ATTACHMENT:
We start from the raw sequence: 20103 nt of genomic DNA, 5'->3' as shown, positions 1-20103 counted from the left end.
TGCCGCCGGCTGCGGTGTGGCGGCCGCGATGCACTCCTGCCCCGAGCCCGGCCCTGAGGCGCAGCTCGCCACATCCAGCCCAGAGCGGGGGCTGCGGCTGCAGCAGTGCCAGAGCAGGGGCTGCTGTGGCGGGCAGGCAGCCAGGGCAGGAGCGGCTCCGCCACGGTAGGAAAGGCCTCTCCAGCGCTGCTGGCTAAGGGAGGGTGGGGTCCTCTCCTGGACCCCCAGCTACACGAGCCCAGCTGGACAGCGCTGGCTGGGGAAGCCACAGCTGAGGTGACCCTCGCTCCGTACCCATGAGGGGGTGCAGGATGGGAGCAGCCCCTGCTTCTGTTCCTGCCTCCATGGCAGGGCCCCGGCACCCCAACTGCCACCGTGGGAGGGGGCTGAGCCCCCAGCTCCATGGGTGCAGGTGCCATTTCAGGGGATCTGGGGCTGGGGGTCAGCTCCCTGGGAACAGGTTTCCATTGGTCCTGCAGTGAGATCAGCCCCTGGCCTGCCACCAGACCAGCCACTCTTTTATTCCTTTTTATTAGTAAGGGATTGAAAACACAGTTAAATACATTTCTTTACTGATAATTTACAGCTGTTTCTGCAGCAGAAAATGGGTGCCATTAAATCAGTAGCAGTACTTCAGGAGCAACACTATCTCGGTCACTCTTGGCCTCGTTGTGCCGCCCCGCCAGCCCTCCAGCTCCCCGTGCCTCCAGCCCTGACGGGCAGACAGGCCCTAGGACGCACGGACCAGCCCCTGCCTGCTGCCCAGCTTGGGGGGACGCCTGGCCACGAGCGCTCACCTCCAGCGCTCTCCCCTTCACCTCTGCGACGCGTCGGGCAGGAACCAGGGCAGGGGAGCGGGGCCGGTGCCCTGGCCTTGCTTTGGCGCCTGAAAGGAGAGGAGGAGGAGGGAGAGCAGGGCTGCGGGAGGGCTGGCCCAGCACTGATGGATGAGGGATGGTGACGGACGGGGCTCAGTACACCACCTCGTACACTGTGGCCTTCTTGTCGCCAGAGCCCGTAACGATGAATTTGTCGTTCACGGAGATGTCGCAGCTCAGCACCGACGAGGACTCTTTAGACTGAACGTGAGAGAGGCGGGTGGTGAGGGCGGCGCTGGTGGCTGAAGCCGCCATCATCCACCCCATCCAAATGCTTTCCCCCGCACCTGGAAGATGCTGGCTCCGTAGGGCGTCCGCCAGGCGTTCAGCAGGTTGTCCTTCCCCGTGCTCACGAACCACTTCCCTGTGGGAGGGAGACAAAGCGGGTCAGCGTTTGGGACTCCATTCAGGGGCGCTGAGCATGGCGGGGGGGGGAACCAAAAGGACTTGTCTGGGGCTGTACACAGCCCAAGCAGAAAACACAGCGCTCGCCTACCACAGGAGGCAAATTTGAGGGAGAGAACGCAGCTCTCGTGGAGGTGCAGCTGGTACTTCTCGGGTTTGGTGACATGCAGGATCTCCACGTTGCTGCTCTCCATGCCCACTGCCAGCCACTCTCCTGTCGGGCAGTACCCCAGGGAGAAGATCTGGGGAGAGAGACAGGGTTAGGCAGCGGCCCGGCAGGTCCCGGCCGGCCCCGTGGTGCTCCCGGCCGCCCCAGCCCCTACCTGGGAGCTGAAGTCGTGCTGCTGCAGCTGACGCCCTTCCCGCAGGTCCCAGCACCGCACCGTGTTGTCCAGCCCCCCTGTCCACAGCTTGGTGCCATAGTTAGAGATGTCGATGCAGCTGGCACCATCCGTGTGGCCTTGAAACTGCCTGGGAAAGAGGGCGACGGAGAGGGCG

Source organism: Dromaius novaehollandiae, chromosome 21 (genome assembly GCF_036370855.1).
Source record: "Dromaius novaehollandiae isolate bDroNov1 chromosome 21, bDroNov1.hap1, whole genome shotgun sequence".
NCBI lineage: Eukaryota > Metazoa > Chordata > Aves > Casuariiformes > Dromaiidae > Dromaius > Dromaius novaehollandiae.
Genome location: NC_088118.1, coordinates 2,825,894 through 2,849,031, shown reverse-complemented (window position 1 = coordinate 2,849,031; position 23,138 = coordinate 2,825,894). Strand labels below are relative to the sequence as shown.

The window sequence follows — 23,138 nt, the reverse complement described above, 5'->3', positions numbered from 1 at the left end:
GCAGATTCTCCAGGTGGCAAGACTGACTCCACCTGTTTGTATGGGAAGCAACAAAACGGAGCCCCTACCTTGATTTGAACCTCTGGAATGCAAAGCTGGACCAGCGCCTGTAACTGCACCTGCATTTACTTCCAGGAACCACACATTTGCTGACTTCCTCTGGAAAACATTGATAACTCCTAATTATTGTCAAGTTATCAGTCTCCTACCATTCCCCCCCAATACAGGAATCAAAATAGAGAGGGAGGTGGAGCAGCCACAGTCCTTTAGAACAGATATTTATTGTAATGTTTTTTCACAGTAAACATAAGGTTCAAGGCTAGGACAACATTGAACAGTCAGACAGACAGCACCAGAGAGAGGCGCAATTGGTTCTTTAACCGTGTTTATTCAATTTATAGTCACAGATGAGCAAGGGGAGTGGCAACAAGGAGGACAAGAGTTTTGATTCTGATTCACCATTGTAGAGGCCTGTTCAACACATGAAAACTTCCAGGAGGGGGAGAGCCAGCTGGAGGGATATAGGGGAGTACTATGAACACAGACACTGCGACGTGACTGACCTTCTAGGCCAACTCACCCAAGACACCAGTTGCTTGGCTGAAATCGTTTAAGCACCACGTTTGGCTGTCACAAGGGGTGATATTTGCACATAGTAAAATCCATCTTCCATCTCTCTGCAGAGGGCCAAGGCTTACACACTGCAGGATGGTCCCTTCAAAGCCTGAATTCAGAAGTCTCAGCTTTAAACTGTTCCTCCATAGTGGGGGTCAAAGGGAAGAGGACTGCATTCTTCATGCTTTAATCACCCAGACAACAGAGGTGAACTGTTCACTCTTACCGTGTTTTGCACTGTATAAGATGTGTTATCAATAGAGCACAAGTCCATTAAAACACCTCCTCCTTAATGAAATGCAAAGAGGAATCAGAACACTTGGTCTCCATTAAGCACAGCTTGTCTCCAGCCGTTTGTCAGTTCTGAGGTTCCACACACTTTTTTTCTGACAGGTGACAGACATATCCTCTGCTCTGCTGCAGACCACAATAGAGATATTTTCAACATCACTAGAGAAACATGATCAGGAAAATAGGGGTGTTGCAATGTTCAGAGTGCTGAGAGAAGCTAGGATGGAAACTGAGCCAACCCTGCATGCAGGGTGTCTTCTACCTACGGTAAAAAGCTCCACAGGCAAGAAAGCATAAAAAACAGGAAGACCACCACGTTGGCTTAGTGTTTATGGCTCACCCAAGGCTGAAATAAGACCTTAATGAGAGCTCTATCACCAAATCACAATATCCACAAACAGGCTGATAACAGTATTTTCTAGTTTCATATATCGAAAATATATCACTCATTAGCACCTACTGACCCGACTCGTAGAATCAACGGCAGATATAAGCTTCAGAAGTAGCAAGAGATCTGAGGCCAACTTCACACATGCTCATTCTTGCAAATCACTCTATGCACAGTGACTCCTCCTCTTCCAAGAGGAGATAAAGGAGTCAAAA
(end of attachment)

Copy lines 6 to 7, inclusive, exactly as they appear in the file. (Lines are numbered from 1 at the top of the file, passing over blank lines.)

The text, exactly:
Genome location: NC_088118.1, coordinates 2,825,894 through 2,849,031, shown reverse-complemented (window position 1 = coordinate 2,849,031; position 23,138 = coordinate 2,825,894). Strand labels below are relative to the sequence as shown.

The window sequence follows — 23,138 nt, the reverse complement described above, 5'->3', positions numbered from 1 at the left end: